Citing "serious concerns" about safety, Missouri Governor Jay Nixon (D) has come out against proposed legislation that would let teachers in his state come to school armed.
In the wake of the Sandy Hook Elementary School shooting, which took the lives of 20 first-graders and six adults, state legislators filed a bill that would allow teachers with concealed weapon permits to carry guns in school.
Under current Missouri law, only members of law enforcement are allowed to carry a weapon into a public school.
On Monday, Nixon sent a letter to public school superintendents, affirming his opposition to the bill, according to Webster Groves Patch.
"I have serious concerns about recently introduced legislation that proposes not only to arm teachers, but to do so by taking away the authority of local school districts to keep guns out of classrooms," Nixon wrote. "More can and should be done to enhance school safety, but this legislation would put our children at risk and limit the ability of local school districts to keep their schools safe."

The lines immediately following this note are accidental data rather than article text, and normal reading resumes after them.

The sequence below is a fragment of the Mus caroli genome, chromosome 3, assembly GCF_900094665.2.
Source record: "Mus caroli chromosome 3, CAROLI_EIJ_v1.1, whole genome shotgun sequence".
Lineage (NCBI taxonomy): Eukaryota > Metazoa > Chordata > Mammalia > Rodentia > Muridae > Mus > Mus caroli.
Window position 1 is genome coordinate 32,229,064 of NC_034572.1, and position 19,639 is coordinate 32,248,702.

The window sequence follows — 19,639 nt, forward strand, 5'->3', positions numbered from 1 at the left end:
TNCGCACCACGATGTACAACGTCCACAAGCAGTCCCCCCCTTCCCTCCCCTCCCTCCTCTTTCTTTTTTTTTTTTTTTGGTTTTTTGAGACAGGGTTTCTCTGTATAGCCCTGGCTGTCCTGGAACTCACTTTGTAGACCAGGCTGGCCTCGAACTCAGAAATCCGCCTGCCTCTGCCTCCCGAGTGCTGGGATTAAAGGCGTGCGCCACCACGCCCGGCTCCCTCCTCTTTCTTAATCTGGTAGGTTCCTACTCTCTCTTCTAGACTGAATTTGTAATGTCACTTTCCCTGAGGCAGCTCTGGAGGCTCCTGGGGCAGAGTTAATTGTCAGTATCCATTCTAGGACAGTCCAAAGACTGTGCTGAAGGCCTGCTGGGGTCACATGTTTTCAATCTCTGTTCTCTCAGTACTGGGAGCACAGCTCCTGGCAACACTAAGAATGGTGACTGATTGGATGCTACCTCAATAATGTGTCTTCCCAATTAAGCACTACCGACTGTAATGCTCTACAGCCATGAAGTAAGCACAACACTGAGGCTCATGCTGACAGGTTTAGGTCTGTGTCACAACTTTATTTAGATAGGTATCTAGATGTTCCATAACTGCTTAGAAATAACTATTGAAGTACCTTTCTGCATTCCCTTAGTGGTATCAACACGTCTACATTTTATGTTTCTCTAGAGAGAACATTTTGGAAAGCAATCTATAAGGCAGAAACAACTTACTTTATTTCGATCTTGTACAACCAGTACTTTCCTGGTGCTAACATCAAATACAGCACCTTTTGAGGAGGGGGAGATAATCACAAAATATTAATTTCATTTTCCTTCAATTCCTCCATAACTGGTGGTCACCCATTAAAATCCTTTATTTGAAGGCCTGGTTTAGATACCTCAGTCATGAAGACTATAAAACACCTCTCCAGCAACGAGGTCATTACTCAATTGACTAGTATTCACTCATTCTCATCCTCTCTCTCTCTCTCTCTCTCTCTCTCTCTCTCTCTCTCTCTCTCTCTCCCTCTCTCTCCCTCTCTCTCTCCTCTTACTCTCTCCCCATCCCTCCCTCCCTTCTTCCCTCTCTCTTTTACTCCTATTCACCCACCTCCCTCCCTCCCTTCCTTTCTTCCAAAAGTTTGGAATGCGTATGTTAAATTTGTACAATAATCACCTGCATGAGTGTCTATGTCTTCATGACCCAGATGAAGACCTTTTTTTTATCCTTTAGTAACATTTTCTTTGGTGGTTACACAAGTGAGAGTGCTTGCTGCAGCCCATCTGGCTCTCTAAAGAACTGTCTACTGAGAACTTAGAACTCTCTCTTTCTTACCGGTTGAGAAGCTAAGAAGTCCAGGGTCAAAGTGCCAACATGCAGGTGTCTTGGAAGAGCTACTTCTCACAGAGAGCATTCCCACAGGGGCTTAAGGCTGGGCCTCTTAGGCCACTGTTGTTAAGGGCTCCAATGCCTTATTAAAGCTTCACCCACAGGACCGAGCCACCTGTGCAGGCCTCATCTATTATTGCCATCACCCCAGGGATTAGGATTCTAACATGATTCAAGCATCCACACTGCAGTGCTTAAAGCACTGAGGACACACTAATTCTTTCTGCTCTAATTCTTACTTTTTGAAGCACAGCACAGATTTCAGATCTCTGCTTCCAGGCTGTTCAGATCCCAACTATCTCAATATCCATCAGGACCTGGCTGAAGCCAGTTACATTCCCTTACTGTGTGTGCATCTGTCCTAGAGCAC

While Nixon, who won re-election to a second term in November, is a Democrat, Missouri has a Republican-controlled state legislature.
As a grieving nation asks how to avoid mass shootings in the future, a number of national figures, from Texas Gov. Rick Perry (R) to Virginia Gov. Bob McDonnell (R) have suggested that arming teachers might help prevent school violence.
On Friday, the National Rifle Association broke its silence to comment on the Connecticut school shooting. In a widely-panned public appearance, NRA leader Wayne LaPierre blamed gun violence on everything from video games to the media, and advocated placing an armed officer in every school in America.